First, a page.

- The li-ion battery industry is expected to see major growth over the coming decades, driven by continued demand for consumer electronics, emerging possibilities for energy storage, and especially the eventual widespread adoption of EVs. As technology advances, production expands, and prices fall, li-ion batteries will be central to the transformation of global transportation.
- Industry consensus holds that when the cost of li-ion batteries falls below a $100/kWh threshold—which is forecast to be reached in the next decade—EVs will become cost-competitive with ICEs, as batteries represent a significant component of EV costs. Commercial adoption should begin to take off at this point.
- As the li-ion battery rises in importance, so too will the raw materials that go into it. Present concerns over lithium supply may be overblown as reserves remain untapped and production capacity can be ramped up, including in the United States. But the concentration of cobalt reserves in a single, unstable country—the Democratic Republic of Congo—presents supply chain risks. This will likely prompt an accelerated shift toward li-ion chemistries that significantly reduce cobalt content.
- Other battery inputs, such as nickel and manganese, do not face supply bottlenecks and are dispersed in stable parts of the world. Graphite, too, is abundant, though China is a leading supplier and consumer of it and influences its price. If advances in silicon-based anode material become commercially successful, China could also benefit as it produces abundant silicon.
- China is now the world’s largest producer by volume in midstream li-ion battery components such as cathodes, anodes, and electrolytes. In the downstream, too, battery cell production is increasingly shifting to China, where domestic industry is dominated by CATL and BYD.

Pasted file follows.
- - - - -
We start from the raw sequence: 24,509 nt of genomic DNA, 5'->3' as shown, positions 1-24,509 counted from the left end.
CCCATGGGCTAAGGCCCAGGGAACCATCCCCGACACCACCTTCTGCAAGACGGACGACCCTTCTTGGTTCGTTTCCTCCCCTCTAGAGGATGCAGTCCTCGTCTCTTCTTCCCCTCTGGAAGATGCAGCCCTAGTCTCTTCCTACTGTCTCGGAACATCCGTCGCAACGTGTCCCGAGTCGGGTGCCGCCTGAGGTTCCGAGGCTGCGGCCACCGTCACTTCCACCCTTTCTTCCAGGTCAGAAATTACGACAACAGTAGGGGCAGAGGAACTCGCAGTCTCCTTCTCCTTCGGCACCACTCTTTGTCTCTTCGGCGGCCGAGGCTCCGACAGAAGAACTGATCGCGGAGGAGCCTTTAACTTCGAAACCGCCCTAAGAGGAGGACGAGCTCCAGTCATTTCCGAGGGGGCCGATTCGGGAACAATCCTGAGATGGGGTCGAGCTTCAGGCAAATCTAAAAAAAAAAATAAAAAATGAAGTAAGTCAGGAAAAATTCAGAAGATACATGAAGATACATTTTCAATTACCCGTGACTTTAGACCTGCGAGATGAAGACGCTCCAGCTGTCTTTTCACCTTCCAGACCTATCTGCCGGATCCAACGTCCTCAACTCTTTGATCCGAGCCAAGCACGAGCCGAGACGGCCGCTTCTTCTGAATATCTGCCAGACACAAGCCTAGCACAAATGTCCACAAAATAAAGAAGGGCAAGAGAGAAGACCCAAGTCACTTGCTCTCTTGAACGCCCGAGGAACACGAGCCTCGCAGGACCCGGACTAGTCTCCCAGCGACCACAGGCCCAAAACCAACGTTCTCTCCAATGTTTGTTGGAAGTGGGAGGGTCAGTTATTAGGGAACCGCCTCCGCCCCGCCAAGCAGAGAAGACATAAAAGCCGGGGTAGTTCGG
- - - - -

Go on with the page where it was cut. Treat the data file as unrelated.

- China’s dominance in the li-ion battery supply chain is not yet assured, however, as Japan and South Korea remain highly competitive in various segments of the battery supply chain, including downstream assembly and midstream components. These dynamics imply that, without significant investment or policy incentives elsewhere, the li-ion battery supply chain will agglomerate in East Asia in the foreseeable future.
- The American li-ion battery industry depends largely on Tesla’s prospects. But production tends to migrate toward end demand. If China continues to support its EV industry and provide subsidies to a much greater extent than America does, then more global battery cell production will shift to China, further reinforcing East Asia’s dominant position in the industry.
- State subsidies and a favorable regulatory environment have helped Chinese battery producers like CATL narrow the gap with global leaders like Panasonic. However, Chinese manufacturers still lag behind on key metrics like cost and energy density. When a subsidy for Chinese consumers who purchase EVs with domestic batteries ends in 2020, Chinese producers will likely face greater challenges from foreign battery makers, presenting potential opportunities for investors.